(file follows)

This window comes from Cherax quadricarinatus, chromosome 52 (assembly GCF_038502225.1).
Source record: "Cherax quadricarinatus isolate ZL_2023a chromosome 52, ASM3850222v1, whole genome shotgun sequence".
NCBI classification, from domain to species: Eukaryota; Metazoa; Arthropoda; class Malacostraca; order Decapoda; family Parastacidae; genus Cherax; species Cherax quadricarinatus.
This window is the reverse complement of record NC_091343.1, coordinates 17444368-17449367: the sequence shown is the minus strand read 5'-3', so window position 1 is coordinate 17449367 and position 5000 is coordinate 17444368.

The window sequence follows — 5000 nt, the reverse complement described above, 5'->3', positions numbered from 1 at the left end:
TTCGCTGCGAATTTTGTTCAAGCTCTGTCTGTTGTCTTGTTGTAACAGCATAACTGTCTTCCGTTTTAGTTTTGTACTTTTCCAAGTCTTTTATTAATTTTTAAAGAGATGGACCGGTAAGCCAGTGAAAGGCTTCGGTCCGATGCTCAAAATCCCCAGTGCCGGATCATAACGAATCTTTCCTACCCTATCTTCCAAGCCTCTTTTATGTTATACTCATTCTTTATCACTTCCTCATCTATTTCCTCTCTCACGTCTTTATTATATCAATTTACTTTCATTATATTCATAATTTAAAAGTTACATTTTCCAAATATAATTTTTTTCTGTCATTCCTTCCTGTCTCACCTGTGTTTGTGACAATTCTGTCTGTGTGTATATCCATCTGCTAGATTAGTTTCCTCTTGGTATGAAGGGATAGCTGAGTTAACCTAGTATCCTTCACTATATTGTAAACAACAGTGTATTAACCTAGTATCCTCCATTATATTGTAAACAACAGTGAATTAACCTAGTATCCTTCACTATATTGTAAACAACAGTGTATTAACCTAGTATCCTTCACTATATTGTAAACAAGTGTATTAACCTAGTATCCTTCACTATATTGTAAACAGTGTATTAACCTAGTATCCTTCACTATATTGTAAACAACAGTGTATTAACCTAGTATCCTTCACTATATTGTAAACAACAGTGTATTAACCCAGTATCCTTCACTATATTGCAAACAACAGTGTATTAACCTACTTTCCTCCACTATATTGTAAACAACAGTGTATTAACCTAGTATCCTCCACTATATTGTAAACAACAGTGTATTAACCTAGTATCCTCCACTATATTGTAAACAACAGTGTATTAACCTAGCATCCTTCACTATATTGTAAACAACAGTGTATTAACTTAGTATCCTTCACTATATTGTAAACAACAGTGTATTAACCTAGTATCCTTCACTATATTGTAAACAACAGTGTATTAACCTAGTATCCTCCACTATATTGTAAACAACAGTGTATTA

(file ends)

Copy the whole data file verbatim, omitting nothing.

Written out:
This window comes from Cherax quadricarinatus, chromosome 52 (assembly GCF_038502225.1).
Source record: "Cherax quadricarinatus isolate ZL_2023a chromosome 52, ASM3850222v1, whole genome shotgun sequence".
NCBI classification, from domain to species: Eukaryota; Metazoa; Arthropoda; class Malacostraca; order Decapoda; family Parastacidae; genus Cherax; species Cherax quadricarinatus.
This window is the reverse complement of record NC_091343.1, coordinates 17444368-17449367: the sequence shown is the minus strand read 5'-3', so window position 1 is coordinate 17449367 and position 5000 is coordinate 17444368.

The window sequence follows — 5000 nt, the reverse complement described above, 5'->3', positions numbered from 1 at the left end:
TTCGCTGCGAATTTTGTTCAAGCTCTGTCTGTTGTCTTGTTGTAACAGCATAACTGTCTTCCGTTTTAGTTTTGTACTTTTCCAAGTCTTTTATTAATTTTTAAAGAGATGGACCGGTAAGCCAGTGAAAGGCTTCGGTCCGATGCTCAAAATCCCCAGTGCCGGATCATAACGAATCTTTCCTACCCTATCTTCCAAGCCTCTTTTATGTTATACTCATTCTTTATCACTTCCTCATCTATTTCCTCTCTCACGTCTTTATTATATCAATTTACTTTCATTATATTCATAATTTAAAAGTTACATTTTCCAAATATAATTTTTTTCTGTCATTCCTTCCTGTCTCACCTGTGTTTGTGACAATTCTGTCTGTGTGTATATCCATCTGCTAGATTAGTTTCCTCTTGGTATGAAGGGATAGCTGAGTTAACCTAGTATCCTTCACTATATTGTAAACAACAGTGTATTAACCTAGTATCCTCCATTATATTGTAAACAACAGTGAATTAACCTAGTATCCTTCACTATATTGTAAACAACAGTGTATTAACCTAGTATCCTTCACTATATTGTAAACAAGTGTATTAACCTAGTATCCTTCACTATATTGTAAACAGTGTATTAACCTAGTATCCTTCACTATATTGTAAACAACAGTGTATTAACCTAGTATCCTTCACTATATTGTAAACAACAGTGTATTAACCCAGTATCCTTCACTATATTGCAAACAACAGTGTATTAACCTACTTTCCTCCACTATATTGTAAACAACAGTGTATTAACCTAGTATCCTCCACTATATTGTAAACAACAGTGTATTAACCTAGTATCCTCCACTATATTGTAAACAACAGTGTATTAACCTAGCATCCTTCACTATATTGTAAACAACAGTGTATTAACTTAGTATCCTTCACTATATTGTAAACAACAGTGTATTAACCTAGTATCCTTCACTATATTGTAAACAACAGTGTATTAACCTAGTATCCTCCACTATATTGTAAACAACAGTGTATTA